The MusicNerd Q&A With Skinny Puppy

Skinny Puppy

Fresh off having released their latest studio record Weapon last May, electro-industrial music pioneers Skinny Puppy has re-released their 2004 album The Greater Wrong of the Right. At the time, the record was their first studio output in almost a decade.

Skinny Puppy is getting set to hit the road for a run of 26 shows throughout North America, starting January 24 in Santa Ana, California.  Included on the tour are three Canadian stops: February 16 in Montreal, February 18 in Toronto and February 28 in Vancouver.

Skinny Puppy founding member cEvin Key spoke with The MusicNerd Chronicles before the Christmas holidays about their reunion and what he feels has helped make the band work for the past 30 years.

The Greater Wrong of the Right was Skinny Puppy’s first studio record after having tragically lost member Dwayne Goettel in 1995. Did you ever foresee the band getting back together?

I really thought that the band was done. How we ended up getting back together was a little unusual though: There were these German promoters who were die-hard fans of the band intent on seeing us play live under almost any circumstances. I hadn’t spoken to [Skinny Puppy vocalist] Ogre for almost five years when we ran into each other at a Bauhaus reunion show. I told him about this show offer from Germany. That is what ultimately got the ball rolling.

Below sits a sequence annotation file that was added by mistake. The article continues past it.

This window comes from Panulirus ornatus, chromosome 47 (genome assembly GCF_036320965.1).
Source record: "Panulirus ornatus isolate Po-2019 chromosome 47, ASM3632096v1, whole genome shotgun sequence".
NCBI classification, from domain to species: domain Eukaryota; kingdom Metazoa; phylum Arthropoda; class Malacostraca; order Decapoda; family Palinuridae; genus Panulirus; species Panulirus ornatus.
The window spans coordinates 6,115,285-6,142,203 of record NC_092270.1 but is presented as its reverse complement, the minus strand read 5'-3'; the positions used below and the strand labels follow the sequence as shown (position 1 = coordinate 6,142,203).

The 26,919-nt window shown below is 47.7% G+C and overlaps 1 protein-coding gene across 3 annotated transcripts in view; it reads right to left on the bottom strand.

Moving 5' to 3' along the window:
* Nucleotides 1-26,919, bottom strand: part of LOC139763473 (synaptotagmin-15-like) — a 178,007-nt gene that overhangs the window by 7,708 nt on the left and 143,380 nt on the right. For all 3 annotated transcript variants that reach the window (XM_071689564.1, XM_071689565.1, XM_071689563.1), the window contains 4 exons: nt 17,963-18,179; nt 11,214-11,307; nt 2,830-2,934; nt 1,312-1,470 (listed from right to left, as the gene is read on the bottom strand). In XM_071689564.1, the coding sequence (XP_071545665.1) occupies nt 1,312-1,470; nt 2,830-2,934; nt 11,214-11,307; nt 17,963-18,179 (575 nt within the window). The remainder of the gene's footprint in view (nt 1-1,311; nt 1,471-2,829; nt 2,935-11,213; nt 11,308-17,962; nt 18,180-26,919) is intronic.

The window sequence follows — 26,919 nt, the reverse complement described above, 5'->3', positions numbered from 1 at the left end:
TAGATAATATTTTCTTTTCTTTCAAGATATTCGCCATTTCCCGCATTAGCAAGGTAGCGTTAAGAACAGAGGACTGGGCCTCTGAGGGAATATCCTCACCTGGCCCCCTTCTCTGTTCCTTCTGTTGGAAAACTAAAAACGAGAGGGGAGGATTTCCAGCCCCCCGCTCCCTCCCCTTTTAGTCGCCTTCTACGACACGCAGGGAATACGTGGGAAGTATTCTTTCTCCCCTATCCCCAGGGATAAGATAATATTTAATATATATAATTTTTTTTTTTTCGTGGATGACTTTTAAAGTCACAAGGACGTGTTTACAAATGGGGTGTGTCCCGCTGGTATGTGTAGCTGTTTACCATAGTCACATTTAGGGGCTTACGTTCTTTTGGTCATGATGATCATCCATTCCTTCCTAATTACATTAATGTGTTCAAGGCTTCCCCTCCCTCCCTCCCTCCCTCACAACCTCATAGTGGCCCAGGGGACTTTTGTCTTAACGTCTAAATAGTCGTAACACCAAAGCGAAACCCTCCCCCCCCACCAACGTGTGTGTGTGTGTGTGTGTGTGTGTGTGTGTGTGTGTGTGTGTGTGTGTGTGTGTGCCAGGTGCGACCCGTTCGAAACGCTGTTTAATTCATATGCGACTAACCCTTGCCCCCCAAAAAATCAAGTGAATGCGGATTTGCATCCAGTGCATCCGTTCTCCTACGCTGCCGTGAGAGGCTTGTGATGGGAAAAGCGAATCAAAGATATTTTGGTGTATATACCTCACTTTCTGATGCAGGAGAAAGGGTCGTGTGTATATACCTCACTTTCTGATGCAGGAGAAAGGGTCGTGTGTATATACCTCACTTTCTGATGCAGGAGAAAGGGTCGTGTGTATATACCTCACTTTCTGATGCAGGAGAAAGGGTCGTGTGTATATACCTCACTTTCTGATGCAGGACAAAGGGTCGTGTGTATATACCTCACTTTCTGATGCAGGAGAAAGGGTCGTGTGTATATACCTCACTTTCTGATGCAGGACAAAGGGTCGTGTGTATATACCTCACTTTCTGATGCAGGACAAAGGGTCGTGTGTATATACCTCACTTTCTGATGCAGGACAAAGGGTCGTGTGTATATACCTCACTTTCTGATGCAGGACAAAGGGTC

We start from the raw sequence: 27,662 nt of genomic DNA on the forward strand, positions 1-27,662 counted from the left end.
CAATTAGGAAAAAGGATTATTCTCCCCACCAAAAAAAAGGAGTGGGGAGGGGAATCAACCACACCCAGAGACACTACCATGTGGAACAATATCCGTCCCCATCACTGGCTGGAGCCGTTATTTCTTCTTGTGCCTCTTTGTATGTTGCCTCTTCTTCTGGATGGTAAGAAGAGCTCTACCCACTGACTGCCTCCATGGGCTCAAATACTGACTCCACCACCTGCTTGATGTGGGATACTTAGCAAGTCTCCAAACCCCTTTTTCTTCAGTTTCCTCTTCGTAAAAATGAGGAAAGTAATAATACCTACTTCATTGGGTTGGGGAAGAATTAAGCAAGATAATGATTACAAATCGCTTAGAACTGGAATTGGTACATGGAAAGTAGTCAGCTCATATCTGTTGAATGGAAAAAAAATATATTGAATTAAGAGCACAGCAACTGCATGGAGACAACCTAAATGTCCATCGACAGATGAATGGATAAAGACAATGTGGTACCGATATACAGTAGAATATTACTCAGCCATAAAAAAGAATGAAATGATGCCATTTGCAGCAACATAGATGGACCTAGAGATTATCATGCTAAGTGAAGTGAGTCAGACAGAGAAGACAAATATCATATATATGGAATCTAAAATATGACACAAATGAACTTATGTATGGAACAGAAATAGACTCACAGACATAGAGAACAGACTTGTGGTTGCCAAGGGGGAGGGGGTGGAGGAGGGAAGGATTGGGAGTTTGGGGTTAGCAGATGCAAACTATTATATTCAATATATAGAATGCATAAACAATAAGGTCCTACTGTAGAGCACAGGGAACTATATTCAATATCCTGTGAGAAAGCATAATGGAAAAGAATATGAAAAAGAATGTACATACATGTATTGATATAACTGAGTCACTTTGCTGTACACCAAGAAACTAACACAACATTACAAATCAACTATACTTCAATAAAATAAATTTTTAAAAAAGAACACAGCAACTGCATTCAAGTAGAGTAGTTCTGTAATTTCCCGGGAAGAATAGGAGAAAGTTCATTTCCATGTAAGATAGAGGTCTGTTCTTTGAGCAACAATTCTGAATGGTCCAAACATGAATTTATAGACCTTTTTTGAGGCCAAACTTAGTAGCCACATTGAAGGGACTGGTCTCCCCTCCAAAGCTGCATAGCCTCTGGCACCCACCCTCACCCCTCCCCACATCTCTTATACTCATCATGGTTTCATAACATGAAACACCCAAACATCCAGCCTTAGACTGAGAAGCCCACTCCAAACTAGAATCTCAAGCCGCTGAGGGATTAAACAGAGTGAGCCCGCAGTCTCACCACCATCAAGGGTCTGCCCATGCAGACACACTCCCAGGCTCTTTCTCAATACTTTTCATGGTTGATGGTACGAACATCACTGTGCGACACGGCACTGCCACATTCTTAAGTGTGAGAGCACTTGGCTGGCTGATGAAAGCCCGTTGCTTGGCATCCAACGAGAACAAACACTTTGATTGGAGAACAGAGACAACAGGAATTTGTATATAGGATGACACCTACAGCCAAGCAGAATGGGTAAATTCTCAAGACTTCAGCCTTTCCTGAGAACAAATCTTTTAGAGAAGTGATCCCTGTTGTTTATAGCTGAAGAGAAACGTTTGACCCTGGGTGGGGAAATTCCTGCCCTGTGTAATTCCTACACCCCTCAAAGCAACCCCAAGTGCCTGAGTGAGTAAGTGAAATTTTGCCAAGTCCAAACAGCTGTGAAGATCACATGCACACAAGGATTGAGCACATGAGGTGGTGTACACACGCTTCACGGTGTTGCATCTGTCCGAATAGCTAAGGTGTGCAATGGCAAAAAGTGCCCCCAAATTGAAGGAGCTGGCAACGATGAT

Where the band had broken up under not the best circumstances, was there any trepidation in getting back together?

There was always trepidation with Skinny Puppy. Ogre and I have almost always been at odds with one another throughout the course of time. I think it made for much more intense records than had we been best buddies always hanging out together. We wouldn’t be the same band. It was always really important for us to say what we wanted to say through our music. Doing so always felt right even though personally it wasn’t always right.

Are you looking forward to taking Skinny Puppy back on the road?

It has taken me much of the month of December to rebuild and restructure everything that is going to comprise the show. I need two to three weeks of rehearsals on my own to learn the parts before I even consider bringing the band in. A lot of work goes into making the live show but the fun part is getting to present all that hard work to people on this tour. Our fans have always been a gas to play to.